The slogan "Just Do It" neatly sums up Nike's ethos. The same might be said of the three words that greet visitors to the LinkedIn page for a much smaller company called MSCHF: "Nothing is sacred."
The defiantly iconoclastic spirit of MSCHF has been on full display this week with the online debut of "Satan Shoes" — 666 pairs of customized Nike Air Max 97s the company produced in collaboration with the rapper Lil Nas X.
Nike, which has insisted it had nothing to do with the modified sneakers, filed a lawsuit Monday against MSCHF, alleging that the "unauthorized Satan Shoes are likely to cause confusion and dilution and create an erroneous association between MSCHF’s products and Nike."
In recent years, MSCHF — a Brooklyn-based outfit that reportedly employs a handful of people — has cultivated a reputation on the online fringes of mainstream retail with a series of outré products and viral stunts, and an anything-goes attitude.
The company, puckishly blurring the lines between the cheeky and the morbid, previously drew attention with an app that chooses stocks based on your astrological sign, a bath bomb shaped like a toaster and an item called Puff the Squeaky Chicken — a chicken-shaped bong that squeaks when you smoke it.
The products are at once cynical bids for attention in a crowded digital marketplace and gleeful middle fingers to the corporate respectability of e-commerce behemoths like Amazon. (MSCHF's avatar on LinkedIn is a modified version of Amazon's smiley-face logo.)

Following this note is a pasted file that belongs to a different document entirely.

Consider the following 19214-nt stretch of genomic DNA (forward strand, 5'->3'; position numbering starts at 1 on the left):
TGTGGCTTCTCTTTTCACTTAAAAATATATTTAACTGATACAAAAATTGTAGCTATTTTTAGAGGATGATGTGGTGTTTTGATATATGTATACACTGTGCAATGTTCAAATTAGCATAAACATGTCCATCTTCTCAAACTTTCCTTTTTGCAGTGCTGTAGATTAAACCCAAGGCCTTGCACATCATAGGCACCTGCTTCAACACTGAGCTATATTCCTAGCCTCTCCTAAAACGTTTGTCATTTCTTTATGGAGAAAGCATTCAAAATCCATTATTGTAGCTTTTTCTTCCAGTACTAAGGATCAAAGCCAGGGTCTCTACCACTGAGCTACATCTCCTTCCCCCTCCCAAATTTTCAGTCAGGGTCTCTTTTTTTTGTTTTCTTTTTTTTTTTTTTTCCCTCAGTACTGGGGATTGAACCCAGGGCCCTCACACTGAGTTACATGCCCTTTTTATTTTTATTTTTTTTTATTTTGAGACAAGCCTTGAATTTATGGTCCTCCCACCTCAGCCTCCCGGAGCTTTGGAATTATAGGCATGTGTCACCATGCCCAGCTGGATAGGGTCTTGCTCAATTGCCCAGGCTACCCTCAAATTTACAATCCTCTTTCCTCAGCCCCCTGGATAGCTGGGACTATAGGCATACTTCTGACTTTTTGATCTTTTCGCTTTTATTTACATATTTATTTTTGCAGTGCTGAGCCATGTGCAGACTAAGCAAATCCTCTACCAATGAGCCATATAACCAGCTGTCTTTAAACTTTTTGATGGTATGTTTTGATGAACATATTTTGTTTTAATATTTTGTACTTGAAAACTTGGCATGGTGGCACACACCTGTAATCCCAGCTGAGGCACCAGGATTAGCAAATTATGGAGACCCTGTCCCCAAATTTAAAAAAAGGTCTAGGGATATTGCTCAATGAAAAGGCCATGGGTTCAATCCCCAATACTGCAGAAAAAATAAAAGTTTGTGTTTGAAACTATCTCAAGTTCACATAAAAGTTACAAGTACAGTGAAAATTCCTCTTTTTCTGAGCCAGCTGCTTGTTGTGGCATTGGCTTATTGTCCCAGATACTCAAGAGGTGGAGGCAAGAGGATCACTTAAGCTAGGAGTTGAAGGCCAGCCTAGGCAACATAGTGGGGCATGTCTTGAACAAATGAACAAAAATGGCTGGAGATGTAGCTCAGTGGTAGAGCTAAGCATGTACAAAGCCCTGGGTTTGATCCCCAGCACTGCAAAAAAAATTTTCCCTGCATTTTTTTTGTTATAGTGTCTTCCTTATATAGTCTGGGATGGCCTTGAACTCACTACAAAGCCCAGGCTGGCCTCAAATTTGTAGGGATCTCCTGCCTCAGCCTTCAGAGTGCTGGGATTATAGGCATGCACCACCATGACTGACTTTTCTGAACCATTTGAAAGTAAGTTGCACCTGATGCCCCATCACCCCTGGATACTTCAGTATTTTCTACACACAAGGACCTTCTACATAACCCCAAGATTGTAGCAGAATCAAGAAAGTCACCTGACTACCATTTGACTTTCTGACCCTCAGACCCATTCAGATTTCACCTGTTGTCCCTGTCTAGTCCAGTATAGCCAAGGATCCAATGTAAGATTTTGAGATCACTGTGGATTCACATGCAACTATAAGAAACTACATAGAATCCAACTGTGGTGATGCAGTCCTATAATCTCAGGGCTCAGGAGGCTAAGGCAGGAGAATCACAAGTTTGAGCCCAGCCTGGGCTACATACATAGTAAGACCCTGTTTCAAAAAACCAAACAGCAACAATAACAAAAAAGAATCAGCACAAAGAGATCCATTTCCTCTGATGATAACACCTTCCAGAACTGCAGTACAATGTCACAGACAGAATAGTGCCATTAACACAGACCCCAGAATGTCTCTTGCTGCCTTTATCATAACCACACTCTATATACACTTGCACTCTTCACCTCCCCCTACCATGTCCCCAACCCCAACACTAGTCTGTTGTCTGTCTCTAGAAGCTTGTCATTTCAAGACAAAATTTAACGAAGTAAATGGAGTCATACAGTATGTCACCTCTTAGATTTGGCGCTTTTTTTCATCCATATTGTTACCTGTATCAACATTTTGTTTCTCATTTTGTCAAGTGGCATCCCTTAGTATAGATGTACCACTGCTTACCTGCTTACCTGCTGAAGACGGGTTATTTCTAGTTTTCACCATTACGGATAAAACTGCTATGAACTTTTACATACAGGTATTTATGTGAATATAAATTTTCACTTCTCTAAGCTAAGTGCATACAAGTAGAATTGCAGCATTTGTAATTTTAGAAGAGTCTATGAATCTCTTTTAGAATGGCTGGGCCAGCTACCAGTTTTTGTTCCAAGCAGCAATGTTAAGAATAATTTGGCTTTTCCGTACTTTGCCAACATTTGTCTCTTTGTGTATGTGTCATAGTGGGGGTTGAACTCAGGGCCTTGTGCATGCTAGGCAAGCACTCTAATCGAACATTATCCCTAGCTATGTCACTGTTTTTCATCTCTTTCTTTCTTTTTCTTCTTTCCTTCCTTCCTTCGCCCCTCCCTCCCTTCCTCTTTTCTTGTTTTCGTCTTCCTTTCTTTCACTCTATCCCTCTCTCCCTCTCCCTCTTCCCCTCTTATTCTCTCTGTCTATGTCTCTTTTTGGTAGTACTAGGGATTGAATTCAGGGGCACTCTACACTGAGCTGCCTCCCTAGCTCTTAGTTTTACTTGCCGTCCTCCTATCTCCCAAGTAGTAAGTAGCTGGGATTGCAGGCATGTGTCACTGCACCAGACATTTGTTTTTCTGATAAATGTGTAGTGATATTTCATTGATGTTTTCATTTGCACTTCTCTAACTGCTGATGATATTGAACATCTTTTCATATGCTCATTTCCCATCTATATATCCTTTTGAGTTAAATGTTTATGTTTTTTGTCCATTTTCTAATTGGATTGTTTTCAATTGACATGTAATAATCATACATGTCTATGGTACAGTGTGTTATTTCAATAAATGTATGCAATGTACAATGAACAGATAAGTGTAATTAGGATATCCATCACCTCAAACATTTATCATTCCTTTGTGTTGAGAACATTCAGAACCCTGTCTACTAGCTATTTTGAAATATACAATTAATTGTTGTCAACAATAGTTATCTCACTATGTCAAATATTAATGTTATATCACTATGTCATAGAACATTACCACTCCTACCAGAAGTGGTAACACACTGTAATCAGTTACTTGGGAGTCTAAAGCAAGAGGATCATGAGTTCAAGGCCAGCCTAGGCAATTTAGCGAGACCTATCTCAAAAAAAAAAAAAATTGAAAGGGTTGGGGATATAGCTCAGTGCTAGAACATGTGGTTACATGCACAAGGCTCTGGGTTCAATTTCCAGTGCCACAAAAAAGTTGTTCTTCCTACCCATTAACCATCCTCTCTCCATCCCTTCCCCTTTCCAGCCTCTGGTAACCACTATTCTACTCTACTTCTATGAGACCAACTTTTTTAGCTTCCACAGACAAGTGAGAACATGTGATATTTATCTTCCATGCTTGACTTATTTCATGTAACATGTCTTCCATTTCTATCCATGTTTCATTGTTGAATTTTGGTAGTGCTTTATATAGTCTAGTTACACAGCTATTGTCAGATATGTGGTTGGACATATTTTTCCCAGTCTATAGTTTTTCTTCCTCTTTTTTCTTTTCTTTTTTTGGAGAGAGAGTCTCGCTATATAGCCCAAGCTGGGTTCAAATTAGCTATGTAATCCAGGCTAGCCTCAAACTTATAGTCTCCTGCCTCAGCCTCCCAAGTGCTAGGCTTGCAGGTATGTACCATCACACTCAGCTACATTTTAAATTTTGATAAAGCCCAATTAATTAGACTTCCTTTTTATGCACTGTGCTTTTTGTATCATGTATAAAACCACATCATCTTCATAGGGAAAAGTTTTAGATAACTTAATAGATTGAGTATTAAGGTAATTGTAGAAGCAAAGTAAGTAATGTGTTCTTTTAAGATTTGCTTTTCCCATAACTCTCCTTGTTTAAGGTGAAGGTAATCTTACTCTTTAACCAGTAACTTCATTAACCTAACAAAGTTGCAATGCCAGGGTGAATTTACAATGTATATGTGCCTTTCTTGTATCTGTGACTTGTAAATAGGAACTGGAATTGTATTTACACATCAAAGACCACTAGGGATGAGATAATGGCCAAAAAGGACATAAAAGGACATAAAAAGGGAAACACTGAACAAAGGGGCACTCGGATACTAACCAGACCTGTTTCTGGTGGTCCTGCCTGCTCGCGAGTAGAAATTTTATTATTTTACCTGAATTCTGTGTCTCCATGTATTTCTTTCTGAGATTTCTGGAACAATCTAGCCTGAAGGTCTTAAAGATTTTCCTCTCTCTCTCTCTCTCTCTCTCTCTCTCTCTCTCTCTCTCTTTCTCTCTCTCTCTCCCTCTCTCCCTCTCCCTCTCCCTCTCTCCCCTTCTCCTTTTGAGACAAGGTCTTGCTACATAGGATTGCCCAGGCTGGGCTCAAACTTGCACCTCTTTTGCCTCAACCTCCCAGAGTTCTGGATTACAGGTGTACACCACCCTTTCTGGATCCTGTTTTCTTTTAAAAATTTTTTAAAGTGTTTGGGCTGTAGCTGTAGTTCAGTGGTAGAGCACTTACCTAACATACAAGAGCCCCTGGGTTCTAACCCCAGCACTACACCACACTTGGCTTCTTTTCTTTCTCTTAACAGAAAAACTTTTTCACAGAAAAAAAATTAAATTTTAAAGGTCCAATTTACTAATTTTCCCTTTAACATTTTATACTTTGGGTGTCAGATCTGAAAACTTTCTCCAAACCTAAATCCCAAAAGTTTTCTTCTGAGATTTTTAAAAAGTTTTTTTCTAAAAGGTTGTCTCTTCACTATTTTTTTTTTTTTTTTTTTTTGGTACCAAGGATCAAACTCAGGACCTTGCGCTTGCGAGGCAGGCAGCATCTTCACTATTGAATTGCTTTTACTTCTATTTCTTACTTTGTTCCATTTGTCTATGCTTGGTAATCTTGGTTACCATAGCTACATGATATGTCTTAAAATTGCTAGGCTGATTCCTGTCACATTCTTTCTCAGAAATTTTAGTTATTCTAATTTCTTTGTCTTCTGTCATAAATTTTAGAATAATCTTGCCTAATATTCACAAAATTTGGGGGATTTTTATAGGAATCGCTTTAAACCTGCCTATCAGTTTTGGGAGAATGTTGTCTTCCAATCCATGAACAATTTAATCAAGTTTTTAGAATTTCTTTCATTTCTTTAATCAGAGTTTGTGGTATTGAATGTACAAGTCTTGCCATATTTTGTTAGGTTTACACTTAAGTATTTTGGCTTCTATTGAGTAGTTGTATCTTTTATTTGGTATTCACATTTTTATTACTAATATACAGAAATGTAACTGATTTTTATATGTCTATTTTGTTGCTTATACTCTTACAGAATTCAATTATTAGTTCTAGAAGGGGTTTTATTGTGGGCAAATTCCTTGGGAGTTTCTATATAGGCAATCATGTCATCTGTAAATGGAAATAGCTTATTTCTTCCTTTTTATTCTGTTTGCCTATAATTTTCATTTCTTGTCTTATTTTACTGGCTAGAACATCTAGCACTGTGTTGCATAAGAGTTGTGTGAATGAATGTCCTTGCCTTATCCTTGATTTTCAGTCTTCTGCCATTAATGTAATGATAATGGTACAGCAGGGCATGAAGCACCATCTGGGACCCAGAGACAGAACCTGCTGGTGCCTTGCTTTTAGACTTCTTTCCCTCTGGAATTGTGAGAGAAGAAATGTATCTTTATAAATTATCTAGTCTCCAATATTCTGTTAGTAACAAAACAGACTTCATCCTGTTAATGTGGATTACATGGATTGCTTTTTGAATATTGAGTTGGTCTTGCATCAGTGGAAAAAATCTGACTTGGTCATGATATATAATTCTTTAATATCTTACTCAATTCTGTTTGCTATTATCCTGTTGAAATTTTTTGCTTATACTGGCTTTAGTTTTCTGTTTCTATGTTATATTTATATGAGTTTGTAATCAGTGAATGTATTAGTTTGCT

MSCHF is not exactly an e-commerce platform, though. It might be just as fitting to describe it as an experimental art project or the ultimate anti-brand. It churns out some novelty items that would not be out of place at stores like Urban Outfitters even as it skewers that very idea.
"We're trying to do stuff that the world can't even define," MSCHF founder Gabriel Whaley told Business Insider in January. "Our perspective is everything is funny in a nihilistic sort of way. We're not here to make the world a better place. We're making light of how much everything sucks."
"Satan Shoes," however, might also be here to help promote a new track. The release of the customized sneakers coincides with the debut of Lil Nas X's latest single, "Montero (Call Me By Your Name)," and an accompanying music video that uses religious imagery to depict the artist's coming-out story.
The shoes, priced at $1,018 (an allusion to the Satan-themed Bible verse Luke 10:18) each contain a drop of human blood (drawn from members of the MSCHF team) inside the sole, the company confirmed Sunday. The sneakers sold out not long after they went on sale Monday.
MSCHF did not immediately respond to an interview request sent to its press email address Tuesday afternoon. Lil Nas X, whose real name is Montero Lamar Hill, is not named as a defendant in Nike's lawsuit.
It stands to reason that a company that thrives on pushing buttons will not be immediately cowed by criticism, whether in the form of Nike's legal challenge or a hand-wringing tweet from Republican Gov. Kristi Noem of South Dakota.
The same appeared to be true of Lil Nas X. The artist put out a brief YouTube video Sunday titled "Lil Nas X Apologizes for Satan Shoe." He holds up the shoe and begins speaking — and then the video cuts to a sexually charged clip from "Montero."